The Volga Germans


The Germans who left their homeland to settle in the Volga valley did so at the invitation of the Russian Tsarina Catherine in July 1763. By the end of 1767 German settlers, coming primarily from central Germany, had organized more than one hundred colonies along the Volga River near Saratov. By 1869, the German population in the Volga region would exceed 250,000.

The colonists had left their homes in Hesse, Rhineland, the Palatinate, Saxony, and W├╝rttemberg to avoid religious persecution and high taxes, and wanted to escape from the devastation of the Seven Years' War which had left them in extreme poverty. There was also a dire shortage of land.


The colonists were promised freedom of religion, certain tax exemptions, some free land and cash grants, exemption from military service, the right to use their own language, the right to build their own villages, churches, and schools. [1]

Initially, the German immigrants suffered great hardships. In 1767, a law was enacted that forbade them to engage in any craft other than agriculture—a clear violation of the laws put in place in 1764. The climate, Tartar raids, general homesickness, and the Russian government's failure to deliver seeds on time made life very difficult; many emigrated back to Germany, to the Baltic provinces or to America. By the end of 1767 German settlers, coming primarily from central Germany, organized more than one hundred colonies along the Volga River, near Saratov. A century later, in 1869, the German population in the Volga region exceeded 250,000. [2]



The first good harvest occurred in 1775, and from then on the colonists' fortunes rose. Closed German villages were established. The Empress authorized the building of a church in each colony, paid for by the government and repaid by the colonists.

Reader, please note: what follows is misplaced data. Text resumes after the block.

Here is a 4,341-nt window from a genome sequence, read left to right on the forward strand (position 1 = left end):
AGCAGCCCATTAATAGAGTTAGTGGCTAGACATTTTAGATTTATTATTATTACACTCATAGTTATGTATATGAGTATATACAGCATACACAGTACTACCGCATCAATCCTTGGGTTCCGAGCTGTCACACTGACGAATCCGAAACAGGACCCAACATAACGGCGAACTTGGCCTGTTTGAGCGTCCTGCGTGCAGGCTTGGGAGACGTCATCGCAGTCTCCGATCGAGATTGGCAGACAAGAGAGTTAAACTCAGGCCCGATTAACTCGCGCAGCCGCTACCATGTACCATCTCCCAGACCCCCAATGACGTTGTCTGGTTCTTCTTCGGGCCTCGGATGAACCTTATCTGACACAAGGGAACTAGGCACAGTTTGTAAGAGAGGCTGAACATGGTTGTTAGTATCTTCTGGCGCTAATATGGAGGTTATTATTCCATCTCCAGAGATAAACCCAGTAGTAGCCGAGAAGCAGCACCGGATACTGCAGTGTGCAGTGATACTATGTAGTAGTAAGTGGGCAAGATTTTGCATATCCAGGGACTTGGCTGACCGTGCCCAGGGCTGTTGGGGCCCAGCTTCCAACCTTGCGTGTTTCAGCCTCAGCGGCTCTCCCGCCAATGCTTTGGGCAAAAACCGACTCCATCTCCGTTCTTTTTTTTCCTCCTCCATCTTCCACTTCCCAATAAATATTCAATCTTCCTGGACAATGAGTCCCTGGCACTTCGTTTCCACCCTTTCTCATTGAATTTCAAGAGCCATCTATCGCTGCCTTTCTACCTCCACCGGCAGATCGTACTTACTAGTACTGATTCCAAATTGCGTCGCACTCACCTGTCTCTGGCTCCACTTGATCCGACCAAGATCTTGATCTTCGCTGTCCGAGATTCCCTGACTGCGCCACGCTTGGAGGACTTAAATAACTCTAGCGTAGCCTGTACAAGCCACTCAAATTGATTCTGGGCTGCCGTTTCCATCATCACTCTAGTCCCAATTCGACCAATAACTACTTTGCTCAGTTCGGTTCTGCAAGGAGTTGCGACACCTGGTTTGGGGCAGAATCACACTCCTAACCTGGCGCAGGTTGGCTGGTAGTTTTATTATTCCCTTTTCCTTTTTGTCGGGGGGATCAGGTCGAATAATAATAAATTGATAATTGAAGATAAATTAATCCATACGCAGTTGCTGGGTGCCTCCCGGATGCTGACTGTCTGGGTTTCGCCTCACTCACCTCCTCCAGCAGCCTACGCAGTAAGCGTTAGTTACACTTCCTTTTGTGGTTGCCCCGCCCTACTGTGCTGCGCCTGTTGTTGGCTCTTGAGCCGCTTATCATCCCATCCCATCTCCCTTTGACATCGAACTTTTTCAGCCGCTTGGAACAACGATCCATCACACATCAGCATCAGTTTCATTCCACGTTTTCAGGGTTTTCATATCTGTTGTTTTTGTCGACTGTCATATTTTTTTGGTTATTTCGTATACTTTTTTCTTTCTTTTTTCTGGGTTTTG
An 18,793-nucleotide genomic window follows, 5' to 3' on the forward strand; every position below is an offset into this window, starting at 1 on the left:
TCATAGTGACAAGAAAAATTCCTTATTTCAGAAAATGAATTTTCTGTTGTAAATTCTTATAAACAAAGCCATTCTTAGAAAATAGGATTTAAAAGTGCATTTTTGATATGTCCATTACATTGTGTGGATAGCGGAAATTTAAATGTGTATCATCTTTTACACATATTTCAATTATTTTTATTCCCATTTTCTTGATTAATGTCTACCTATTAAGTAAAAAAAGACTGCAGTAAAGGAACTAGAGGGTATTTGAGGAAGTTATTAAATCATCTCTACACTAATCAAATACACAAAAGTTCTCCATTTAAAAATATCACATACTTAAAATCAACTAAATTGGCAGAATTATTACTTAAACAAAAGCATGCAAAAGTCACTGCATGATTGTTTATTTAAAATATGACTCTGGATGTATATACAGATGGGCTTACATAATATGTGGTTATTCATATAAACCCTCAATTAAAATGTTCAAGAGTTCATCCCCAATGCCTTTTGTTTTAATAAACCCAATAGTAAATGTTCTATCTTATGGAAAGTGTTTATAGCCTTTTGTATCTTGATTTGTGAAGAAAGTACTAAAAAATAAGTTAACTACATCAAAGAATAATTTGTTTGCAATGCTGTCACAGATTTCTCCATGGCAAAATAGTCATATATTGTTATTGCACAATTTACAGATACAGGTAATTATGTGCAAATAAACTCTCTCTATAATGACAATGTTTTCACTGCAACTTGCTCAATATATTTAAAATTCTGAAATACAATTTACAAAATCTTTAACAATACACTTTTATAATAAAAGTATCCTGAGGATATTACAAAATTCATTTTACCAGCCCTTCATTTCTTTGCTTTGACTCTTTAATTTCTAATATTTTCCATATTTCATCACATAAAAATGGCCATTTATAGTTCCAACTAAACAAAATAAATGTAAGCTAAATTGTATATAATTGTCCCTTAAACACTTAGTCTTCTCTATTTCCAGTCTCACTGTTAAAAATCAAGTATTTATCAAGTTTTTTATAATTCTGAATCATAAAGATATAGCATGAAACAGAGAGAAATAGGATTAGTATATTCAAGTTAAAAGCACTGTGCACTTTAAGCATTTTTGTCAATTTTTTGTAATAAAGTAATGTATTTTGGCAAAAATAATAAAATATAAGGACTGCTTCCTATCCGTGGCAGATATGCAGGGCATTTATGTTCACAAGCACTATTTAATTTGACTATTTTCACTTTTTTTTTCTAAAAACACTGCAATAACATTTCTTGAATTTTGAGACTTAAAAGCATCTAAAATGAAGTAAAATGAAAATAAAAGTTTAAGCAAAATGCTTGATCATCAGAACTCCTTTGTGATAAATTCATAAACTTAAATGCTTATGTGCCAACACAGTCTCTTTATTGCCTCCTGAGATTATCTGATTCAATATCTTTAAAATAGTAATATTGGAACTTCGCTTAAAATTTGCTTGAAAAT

Volga Germans—like all other German emigrants to Russia—were deeply religious. For them, the church was the center of the colonist's intellectual world and sustained their moral standards, language and ethnic character.

Between 1763 and 1768, approximately 8,000 families totalling 27,000 people—mainly of Hessian descent—immigrated into the Volga region. Here, on the hilly side (right bank of the Volga) 45 colonies were founded, and on the meadow side (left bank of the Volga) 59 colonies were founded. The settlements were laid out strictly along religious lines: [3]








Meadow side






The system of inheritance (in which the youngest son inherited the farm), the abundance of children, and the privilege of being allowed to buy land were all factors which led to the founding of numerous daughter colonies. At first, these were set up in the neighborhood of the mother colonies in the Volga and Black Sea region, but beginning in the final third of the 19th century daughter colonies were also established in the northern Caucasus, in the Urals, in Siberia, Kazakhstan, and central Asia. The last settlements were founded in the Amur region as late as 1927-28. Altogether, 440 daughter colonies were founded in the Volga area. [4]

As conditions deteriorated for Germans in Russia at the end of the 19th century due to the abrogation of certain privileges previously granted by the Russian government, North America became the new promised land. Canada and the U.S. issued their own invitations to settlers and sent recruiters to Europe. Just as the Russian government had attracted Germans with free land and special rights, the governments of this New World made similar offers less than a century later.